Australian insolvency laws recently underwent the most comprehensive review and reform since the early 1990s.  Part of those reforms included the introduction of:

* a ‘safe harbour’ for directors in respect of the insolvent trading offence; and

* a stay on the exercise of certain rights (including termination rights) for counterparties (or ‘ipso facto’ clauses).

The New ‘Safe Harbour’ for Directors

Directors of Australian companies are liable for any debts incurred while the company is, or is likely to become, insolvent. The reforms introduce a safe harbour for directors to somewhat temper the onerous insolvent trading provisions.

Directors may have the benefit of the safe harbour where they are taking one or more courses of action that are likely to result in a better outcome for the company than an immediate winding-up.  In addition, directors ought be taking certain steps, including:

  • properly informing oneself of the company’s financial position;
  • taking appropriate steps to prevent any misconduct by officers or employees that could affect the company’s ability to pay its debts;
  • taking appropriate steps to ensure the company is keeping appropriate financial records; and
  • obtaining advice from an appropriately qualified entity (ie an accountant, lawyer or other specialist with skills in turnarounds or restructures).

The safe harbour is not absolute. It applies to only those debts that are incurred directly or indirectly in connection with the proposed course of action and will come to an end if:

  • a director fails to take a step to implement the proposed course of action within a reasonable period;
  • a director ceases to take any such course of action;
  • the course of action ceases to be reasonably likely to lead to a better outcome for the company; or
  • an administrator or liquidator is appointed to the company.

Furthermore, the safe harbour is only available where the company has continued to pay all employee entitlements (including superannuation) and comply with all tax reporting obligations.

The safe harbour provisions came into effect on 19 September 2017, so it remains to be seen how the Courts will apply the provisions and interpret the concepts of a “better outcome” and whether a plan was implemented within a “reasonable period”.

Stay on Enforcement of Ipso Facto Clauses

Ipso facto – or by the fact itself – is a term used to describe clauses in commercial contracts that provide a party with certain rights (including termination rights) upon the occurrence of a specific event. The right may be exercised regardless of the counterparty’s continued performance of its obligations under the contract.

The ipso facto provisions apply to new contracts entered into on or after 1 July 2018.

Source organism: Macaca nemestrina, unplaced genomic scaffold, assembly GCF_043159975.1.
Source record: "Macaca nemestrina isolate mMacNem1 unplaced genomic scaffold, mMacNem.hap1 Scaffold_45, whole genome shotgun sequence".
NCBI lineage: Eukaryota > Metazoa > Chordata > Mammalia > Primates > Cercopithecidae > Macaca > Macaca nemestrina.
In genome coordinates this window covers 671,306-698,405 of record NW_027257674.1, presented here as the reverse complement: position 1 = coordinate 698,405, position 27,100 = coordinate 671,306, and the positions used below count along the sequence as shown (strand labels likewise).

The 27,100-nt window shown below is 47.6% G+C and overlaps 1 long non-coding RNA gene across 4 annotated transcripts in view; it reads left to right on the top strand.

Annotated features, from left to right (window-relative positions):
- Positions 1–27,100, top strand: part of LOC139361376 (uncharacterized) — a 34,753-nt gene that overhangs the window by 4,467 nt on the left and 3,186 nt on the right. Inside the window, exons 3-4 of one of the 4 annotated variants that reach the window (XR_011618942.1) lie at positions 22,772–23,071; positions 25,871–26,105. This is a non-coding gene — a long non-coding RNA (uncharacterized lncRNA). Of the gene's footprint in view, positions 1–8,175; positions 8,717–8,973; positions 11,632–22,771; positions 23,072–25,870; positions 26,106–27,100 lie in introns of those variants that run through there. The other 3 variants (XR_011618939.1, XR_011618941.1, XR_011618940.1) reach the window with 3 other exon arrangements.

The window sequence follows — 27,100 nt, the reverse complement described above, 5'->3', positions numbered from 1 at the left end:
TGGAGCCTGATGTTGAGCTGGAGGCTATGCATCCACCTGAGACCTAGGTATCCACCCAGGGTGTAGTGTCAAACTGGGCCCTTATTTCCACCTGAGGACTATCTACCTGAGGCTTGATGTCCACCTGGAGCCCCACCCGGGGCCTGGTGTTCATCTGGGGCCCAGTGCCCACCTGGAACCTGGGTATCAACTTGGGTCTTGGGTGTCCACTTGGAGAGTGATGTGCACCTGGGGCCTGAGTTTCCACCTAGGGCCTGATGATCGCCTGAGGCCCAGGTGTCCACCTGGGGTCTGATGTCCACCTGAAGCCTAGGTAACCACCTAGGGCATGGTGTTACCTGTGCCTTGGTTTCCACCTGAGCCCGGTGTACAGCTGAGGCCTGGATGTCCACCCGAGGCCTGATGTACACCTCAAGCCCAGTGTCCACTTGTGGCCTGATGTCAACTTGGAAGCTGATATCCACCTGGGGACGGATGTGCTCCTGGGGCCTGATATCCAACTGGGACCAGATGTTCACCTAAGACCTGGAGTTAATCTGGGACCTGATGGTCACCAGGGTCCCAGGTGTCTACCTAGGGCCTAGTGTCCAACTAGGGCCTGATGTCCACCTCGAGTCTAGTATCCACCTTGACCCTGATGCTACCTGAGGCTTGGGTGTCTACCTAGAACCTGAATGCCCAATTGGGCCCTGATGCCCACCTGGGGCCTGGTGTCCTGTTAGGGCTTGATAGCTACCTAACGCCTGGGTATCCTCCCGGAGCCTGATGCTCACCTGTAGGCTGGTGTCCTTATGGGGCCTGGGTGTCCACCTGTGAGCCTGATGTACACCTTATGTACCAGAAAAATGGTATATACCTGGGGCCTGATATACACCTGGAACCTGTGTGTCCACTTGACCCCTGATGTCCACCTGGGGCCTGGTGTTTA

The provisions impose a stay on enforcing rights merely because of the financial condition of the company or because the company is in voluntary administration, receivership or subject to a deed of company arrangement. Necessarily, the stay does not apply if a resolution or Court order has been made to wind up the company.

The provisions also impose a stay on self-executing clauses, being those clauses in contracts that start to apply automatically upon the occurrence of a certain event and without any party making a decision that the provision should start to apply.

The stay is not a blanket stay. A number of rights, self-executing clauses and contracts are excluded from the operation of the stay, reflecting that there is a variety of situations where the stay on ipso facto clauses is unnecessary or undesirable.

The provisions do not apply to certain types of contracts and rights, including, by way of summary:

Contracts that relate to: Rights in connection with:
  • financial products (including derivative, underwriting and subscription contracts, rights issues, margin lending facilities and bonds)
  • arrangements to sell all or substantially all of the company’s business
  • arrangements involving special purpose vehicles for securitisation or project finance
  • netting arrangements
  • subordination, flawed asset and factoring arrangements
  • arrangements relating to clearing and settlement facilities
  • arrangements that novate, assign or vary rights under a contract entered into before 1 July 2018, provided the novation, assignment or variation occurs before 1 July 2023


  • accelerating debt
  • charging a different interest rate
  • payment by way of indemnity
  • terminating a standstill or forbearance arrangement
  • changing the priority order (e.g. flip clauses)
  • setting-off
  • assigning or novating agreements
  • the crystallisation of circulating security interests
  • stepping-in to perform contracts
  • appointing a receiver during the first 13 days of an administration (provided a party has security over the whole, or substantially the whole, of the property of the company)


The safe harbour provides directors with additional time to implement a restructuring of a company. This may provide more opportunities for stakeholders to support a company in financial distress.

For contracts entered into on or after 1 July 2018, a party may be required to continue to perform the contract notwithstanding the counterparty’s financial position or insolvency.

Please contact the authors for more information.